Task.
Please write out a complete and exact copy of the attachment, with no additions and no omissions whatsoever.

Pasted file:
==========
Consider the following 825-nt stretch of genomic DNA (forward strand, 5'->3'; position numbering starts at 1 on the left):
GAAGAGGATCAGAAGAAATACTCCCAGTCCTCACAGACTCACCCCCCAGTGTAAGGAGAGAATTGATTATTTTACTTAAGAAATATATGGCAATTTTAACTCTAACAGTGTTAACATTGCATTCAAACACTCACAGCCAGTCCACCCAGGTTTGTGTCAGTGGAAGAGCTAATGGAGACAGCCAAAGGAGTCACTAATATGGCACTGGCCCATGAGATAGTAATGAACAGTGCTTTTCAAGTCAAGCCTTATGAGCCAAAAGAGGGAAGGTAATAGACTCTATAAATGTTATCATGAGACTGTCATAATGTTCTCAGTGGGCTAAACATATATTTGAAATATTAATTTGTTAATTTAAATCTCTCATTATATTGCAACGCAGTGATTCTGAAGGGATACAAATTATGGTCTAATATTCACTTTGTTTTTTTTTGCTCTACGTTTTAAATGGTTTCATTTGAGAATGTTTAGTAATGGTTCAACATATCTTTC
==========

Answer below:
Consider the following 825-nt stretch of genomic DNA (forward strand, 5'->3'; position numbering starts at 1 on the left):
GAAGAGGATCAGAAGAAATACTCCCAGTCCTCACAGACTCACCCCCCAGTGTAAGGAGAGAATTGATTATTTTACTTAAGAAATATATGGCAATTTTAACTCTAACAGTGTTAACATTGCATTCAAACACTCACAGCCAGTCCACCCAGGTTTGTGTCAGTGGAAGAGCTAATGGAGACAGCCAAAGGAGTCACTAATATGGCACTGGCCCATGAGATAGTAATGAACAGTGCTTTTCAAGTCAAGCCTTATGAGCCAAAAGAGGGAAGGTAATAGACTCTATAAATGTTATCATGAGACTGTCATAATGTTCTCAGTGGGCTAAACATATATTTGAAATATTAATTTGTTAATTTAAATCTCTCATTATATTGCAACGCAGTGATTCTGAAGGGATACAAATTATGGTCTAATATTCACTTTGTTTTTTTTTGCTCTACGTTTTAAATGGTTTCATTTGAGAATGTTTAGTAATGGTTCAACATATCTTTC